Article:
Merlin Fights the Good Fight

I am part of that small group of people obsessed with what we call “Arthurian Legend.” It may seem odd that there is a subculture following King Arthur, Merlin, and the Knights of the Round Table the way trendier people follow vampires, but books and movies set in Camelot have become a cottage industry over the last 40 years. The BBC series Merlin is the most recent incarnation of this epic story.

In this particular version, Merlin, Arthur, and the other main characters are teenagers. Arthur’s father, Uther Pendragon, is the king, and much of the primary conflict in the series stems from the fact that Uther has outlawed all magic as the result of some long-past traumatic experience. The problem is that magic, in Camelot, is very real. It’s a gift some people are born with that can be used for either good or evil. Uther, however, is committed to the idea that all magic is inherently wicked and must be stamped out.

It would be possible to detect an anti-Christian subtext in which Uther represents a repressive religious worldview, but the context of the show doesn’t allow for anything that specific. Nothing about Camelot is grounded in anything resembling real history. The castle and costumes suggest a 12th or 13th century milieu, but there is no reference to Christianity, the church, or a religious system of any kind. There is only the “old religion” of magic against which Uther fights. Icons from the original stories that previously had specifically Christian significance, such as the Holy Grail and the Fisher King’s spear, are here just generically “magical.”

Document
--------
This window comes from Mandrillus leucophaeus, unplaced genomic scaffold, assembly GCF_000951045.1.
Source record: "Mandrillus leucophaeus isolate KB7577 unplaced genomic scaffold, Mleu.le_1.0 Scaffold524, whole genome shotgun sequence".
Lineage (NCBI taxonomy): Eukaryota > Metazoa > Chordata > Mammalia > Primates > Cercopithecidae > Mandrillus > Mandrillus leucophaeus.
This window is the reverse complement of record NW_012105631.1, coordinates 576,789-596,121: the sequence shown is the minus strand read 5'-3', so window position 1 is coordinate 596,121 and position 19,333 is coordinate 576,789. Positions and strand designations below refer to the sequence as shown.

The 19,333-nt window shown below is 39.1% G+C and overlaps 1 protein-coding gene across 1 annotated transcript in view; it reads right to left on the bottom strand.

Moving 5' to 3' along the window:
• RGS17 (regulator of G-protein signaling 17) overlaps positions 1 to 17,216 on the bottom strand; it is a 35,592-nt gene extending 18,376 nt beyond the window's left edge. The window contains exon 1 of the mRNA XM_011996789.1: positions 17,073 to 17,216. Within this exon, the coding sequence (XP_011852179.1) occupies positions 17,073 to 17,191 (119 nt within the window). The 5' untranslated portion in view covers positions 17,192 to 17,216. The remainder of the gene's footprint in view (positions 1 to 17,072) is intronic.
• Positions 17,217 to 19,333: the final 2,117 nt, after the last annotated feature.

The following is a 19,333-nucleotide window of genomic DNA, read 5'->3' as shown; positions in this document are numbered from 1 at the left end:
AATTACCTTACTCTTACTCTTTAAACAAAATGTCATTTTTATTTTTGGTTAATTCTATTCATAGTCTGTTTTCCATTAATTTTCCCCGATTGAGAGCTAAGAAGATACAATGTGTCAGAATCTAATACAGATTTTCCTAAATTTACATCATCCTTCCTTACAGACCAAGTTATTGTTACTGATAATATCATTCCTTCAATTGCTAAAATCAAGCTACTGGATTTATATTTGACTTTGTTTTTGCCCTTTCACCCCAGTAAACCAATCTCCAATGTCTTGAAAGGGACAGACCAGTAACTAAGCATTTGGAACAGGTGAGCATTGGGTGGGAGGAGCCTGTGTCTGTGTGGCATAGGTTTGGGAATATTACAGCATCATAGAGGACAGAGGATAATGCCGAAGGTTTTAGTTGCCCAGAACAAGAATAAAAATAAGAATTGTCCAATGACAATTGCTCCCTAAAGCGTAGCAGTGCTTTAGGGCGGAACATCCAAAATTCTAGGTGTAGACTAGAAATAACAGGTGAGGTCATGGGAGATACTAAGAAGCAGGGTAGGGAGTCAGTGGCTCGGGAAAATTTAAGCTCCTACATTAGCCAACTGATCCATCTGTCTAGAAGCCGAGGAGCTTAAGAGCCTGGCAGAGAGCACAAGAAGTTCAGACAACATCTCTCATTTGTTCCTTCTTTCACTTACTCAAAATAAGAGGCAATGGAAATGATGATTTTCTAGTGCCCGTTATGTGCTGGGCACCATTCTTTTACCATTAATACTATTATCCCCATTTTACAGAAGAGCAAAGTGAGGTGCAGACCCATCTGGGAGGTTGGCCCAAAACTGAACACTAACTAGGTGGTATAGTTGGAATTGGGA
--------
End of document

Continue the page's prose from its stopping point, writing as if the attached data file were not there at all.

At first, I found this lack of historical or religious context odd, but now I think it is one of the show’s strengths. While certain episodes have clear allusions to the European witch hunts of the 14th and 15th centuries, the viewer is not forced to interpret them only as commentaries on the medieval church. Uther, in these episodes, can easily symbolize any fundamentalist tyrant from Bloody Mary to Joe McCarthy.